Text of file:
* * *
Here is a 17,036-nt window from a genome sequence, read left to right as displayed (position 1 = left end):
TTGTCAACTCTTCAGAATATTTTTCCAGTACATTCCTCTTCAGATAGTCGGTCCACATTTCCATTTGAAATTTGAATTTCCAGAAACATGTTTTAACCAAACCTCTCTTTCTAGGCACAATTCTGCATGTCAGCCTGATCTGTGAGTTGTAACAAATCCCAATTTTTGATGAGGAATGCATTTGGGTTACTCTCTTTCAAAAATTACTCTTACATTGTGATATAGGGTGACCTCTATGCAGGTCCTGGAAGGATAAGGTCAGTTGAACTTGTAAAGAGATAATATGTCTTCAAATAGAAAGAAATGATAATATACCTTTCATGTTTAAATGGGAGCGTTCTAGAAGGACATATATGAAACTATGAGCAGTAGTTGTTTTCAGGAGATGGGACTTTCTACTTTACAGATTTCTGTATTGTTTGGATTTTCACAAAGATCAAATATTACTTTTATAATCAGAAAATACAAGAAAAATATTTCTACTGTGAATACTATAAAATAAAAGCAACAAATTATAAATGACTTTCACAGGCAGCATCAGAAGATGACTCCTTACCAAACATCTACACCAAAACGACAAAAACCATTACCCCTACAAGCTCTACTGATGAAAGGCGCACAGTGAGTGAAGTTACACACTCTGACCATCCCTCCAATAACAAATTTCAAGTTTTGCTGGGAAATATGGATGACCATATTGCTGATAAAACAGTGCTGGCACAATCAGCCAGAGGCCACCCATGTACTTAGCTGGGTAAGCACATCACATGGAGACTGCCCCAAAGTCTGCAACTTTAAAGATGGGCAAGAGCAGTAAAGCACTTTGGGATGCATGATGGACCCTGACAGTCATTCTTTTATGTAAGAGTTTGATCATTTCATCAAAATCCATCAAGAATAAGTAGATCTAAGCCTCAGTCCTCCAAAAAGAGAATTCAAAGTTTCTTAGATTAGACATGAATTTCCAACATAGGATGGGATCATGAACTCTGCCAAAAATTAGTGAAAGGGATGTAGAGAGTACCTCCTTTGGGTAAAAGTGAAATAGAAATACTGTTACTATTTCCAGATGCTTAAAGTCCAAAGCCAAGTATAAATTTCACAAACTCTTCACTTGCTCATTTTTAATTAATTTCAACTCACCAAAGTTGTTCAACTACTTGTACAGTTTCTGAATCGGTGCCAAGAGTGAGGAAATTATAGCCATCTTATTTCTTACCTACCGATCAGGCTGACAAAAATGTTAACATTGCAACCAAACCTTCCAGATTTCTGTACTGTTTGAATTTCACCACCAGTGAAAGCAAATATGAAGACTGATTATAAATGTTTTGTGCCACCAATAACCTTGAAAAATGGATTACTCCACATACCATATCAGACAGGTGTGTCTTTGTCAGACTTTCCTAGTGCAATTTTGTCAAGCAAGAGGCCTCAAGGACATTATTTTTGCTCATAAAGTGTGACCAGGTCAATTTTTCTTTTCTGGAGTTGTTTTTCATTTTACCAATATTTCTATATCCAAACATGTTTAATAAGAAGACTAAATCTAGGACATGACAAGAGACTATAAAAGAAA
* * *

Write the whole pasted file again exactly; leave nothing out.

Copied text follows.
Here is a 17,036-nt window from a genome sequence, read left to right as displayed (position 1 = left end):
TTGTCAACTCTTCAGAATATTTTTCCAGTACATTCCTCTTCAGATAGTCGGTCCACATTTCCATTTGAAATTTGAATTTCCAGAAACATGTTTTAACCAAACCTCTCTTTCTAGGCACAATTCTGCATGTCAGCCTGATCTGTGAGTTGTAACAAATCCCAATTTTTGATGAGGAATGCATTTGGGTTACTCTCTTTCAAAAATTACTCTTACATTGTGATATAGGGTGACCTCTATGCAGGTCCTGGAAGGATAAGGTCAGTTGAACTTGTAAAGAGATAATATGTCTTCAAATAGAAAGAAATGATAATATACCTTTCATGTTTAAATGGGAGCGTTCTAGAAGGACATATATGAAACTATGAGCAGTAGTTGTTTTCAGGAGATGGGACTTTCTACTTTACAGATTTCTGTATTGTTTGGATTTTCACAAAGATCAAATATTACTTTTATAATCAGAAAATACAAGAAAAATATTTCTACTGTGAATACTATAAAATAAAAGCAACAAATTATAAATGACTTTCACAGGCAGCATCAGAAGATGACTCCTTACCAAACATCTACACCAAAACGACAAAAACCATTACCCCTACAAGCTCTACTGATGAAAGGCGCACAGTGAGTGAAGTTACACACTCTGACCATCCCTCCAATAACAAATTTCAAGTTTTGCTGGGAAATATGGATGACCATATTGCTGATAAAACAGTGCTGGCACAATCAGCCAGAGGCCACCCATGTACTTAGCTGGGTAAGCACATCACATGGAGACTGCCCCAAAGTCTGCAACTTTAAAGATGGGCAAGAGCAGTAAAGCACTTTGGGATGCATGATGGACCCTGACAGTCATTCTTTTATGTAAGAGTTTGATCATTTCATCAAAATCCATCAAGAATAAGTAGATCTAAGCCTCAGTCCTCCAAAAAGAGAATTCAAAGTTTCTTAGATTAGACATGAATTTCCAACATAGGATGGGATCATGAACTCTGCCAAAAATTAGTGAAAGGGATGTAGAGAGTACCTCCTTTGGGTAAAAGTGAAATAGAAATACTGTTACTATTTCCAGATGCTTAAAGTCCAAAGCCAAGTATAAATTTCACAAACTCTTCACTTGCTCATTTTTAATTAATTTCAACTCACCAAAGTTGTTCAACTACTTGTACAGTTTCTGAATCGGTGCCAAGAGTGAGGAAATTATAGCCATCTTATTTCTTACCTACCGATCAGGCTGACAAAAATGTTAACATTGCAACCAAACCTTCCAGATTTCTGTACTGTTTGAATTTCACCACCAGTGAAAGCAAATATGAAGACTGATTATAAATGTTTTGTGCCACCAATAACCTTGAAAAATGGATTACTCCACATACCATATCAGACAGGTGTGTCTTTGTCAGACTTTCCTAGTGCAATTTTGTCAAGCAAGAGGCCTCAAGGACATTATTTTTGCTCATAAAGTGTGACCAGGTCAATTTTTCTTTTCTGGAGTTGTTTTTCATTTTACCAATATTTCTATATCCAAACATGTTTAATAAGAAGACTAAATCTAGGACATGACAAGAGACTATAAAAGAAA